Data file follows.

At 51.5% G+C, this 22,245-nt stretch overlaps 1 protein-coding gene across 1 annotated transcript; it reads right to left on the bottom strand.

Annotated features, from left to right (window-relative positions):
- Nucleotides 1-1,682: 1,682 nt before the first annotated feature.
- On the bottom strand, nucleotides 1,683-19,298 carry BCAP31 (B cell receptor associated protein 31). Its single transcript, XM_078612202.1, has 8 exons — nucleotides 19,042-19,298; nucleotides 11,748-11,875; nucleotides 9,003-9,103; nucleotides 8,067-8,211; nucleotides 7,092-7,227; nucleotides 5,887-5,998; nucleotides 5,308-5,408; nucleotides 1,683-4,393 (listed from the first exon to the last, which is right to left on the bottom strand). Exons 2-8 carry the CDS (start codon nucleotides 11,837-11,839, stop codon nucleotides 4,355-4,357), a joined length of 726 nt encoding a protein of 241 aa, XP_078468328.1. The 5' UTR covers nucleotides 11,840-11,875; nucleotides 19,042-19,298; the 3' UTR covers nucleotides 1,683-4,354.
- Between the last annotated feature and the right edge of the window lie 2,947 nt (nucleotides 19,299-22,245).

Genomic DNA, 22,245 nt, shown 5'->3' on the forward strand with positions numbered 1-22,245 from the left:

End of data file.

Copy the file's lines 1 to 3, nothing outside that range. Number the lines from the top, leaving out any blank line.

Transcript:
At 51.5% G+C, this 22,245-nt stretch overlaps 1 protein-coding gene across 1 annotated transcript; it reads right to left on the bottom strand.

Annotated features, from left to right (window-relative positions):
- Nucleotides 1-1,682: 1,682 nt before the first annotated feature.